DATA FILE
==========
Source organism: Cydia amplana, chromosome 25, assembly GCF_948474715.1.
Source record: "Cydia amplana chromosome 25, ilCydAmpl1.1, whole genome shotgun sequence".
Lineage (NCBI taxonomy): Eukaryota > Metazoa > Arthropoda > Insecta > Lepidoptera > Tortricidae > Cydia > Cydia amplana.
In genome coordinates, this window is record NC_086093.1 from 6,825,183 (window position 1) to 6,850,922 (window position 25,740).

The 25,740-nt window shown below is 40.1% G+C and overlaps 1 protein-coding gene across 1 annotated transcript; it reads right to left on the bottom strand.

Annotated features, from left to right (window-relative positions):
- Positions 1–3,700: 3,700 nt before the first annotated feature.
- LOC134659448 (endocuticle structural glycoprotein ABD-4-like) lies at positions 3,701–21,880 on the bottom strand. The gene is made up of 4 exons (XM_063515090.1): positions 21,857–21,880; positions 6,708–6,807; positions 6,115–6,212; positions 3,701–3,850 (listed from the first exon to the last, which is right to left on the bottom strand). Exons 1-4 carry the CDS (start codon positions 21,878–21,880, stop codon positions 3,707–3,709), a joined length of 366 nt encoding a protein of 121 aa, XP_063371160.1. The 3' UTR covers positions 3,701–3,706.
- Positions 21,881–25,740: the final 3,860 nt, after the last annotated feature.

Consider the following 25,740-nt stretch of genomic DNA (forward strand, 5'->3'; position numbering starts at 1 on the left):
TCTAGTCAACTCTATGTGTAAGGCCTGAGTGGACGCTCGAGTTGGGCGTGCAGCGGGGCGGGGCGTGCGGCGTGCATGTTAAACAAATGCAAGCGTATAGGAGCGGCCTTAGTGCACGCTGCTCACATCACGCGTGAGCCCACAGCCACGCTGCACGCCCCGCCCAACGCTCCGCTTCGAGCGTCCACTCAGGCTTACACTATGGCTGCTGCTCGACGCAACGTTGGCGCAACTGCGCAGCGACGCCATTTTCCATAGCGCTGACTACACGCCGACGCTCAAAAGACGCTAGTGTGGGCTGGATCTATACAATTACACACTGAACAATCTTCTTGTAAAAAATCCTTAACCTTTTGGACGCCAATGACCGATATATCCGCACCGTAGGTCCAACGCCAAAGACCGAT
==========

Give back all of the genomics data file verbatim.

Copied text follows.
Source organism: Cydia amplana, chromosome 25, assembly GCF_948474715.1.
Source record: "Cydia amplana chromosome 25, ilCydAmpl1.1, whole genome shotgun sequence".
Lineage (NCBI taxonomy): Eukaryota > Metazoa > Arthropoda > Insecta > Lepidoptera > Tortricidae > Cydia > Cydia amplana.
In genome coordinates, this window is record NC_086093.1 from 6,825,183 (window position 1) to 6,850,922 (window position 25,740).

The 25,740-nt window shown below is 40.1% G+C and overlaps 1 protein-coding gene across 1 annotated transcript; it reads right to left on the bottom strand.

Annotated features, from left to right (window-relative positions):
- Positions 1–3,700: 3,700 nt before the first annotated feature.
- LOC134659448 (endocuticle structural glycoprotein ABD-4-like) lies at positions 3,701–21,880 on the bottom strand. The gene is made up of 4 exons (XM_063515090.1): positions 21,857–21,880; positions 6,708–6,807; positions 6,115–6,212; positions 3,701–3,850 (listed from the first exon to the last, which is right to left on the bottom strand). Exons 1-4 carry the CDS (start codon positions 21,878–21,880, stop codon positions 3,707–3,709), a joined length of 366 nt encoding a protein of 121 aa, XP_063371160.1. The 3' UTR covers positions 3,701–3,706.
- Positions 21,881–25,740: the final 3,860 nt, after the last annotated feature.

Consider the following 25,740-nt stretch of genomic DNA (forward strand, 5'->3'; position numbering starts at 1 on the left):
TCTAGTCAACTCTATGTGTAAGGCCTGAGTGGACGCTCGAGTTGGGCGTGCAGCGGGGCGGGGCGTGCGGCGTGCATGTTAAACAAATGCAAGCGTATAGGAGCGGCCTTAGTGCACGCTGCTCACATCACGCGTGAGCCCACAGCCACGCTGCACGCCCCGCCCAACGCTCCGCTTCGAGCGTCCACTCAGGCTTACACTATGGCTGCTGCTCGACGCAACGTTGGCGCAACTGCGCAGCGACGCCATTTTCCATAGCGCTGACTACACGCCGACGCTCAAAAGACGCTAGTGTGGGCTGGATCTATACAATTACACACTGAACAATCTTCTTGTAAAAAATCCTTAACCTTTTGGACGCCAATGACCGATATATCCGCACCGTAGGTCCAACGCCAAAGACCGAT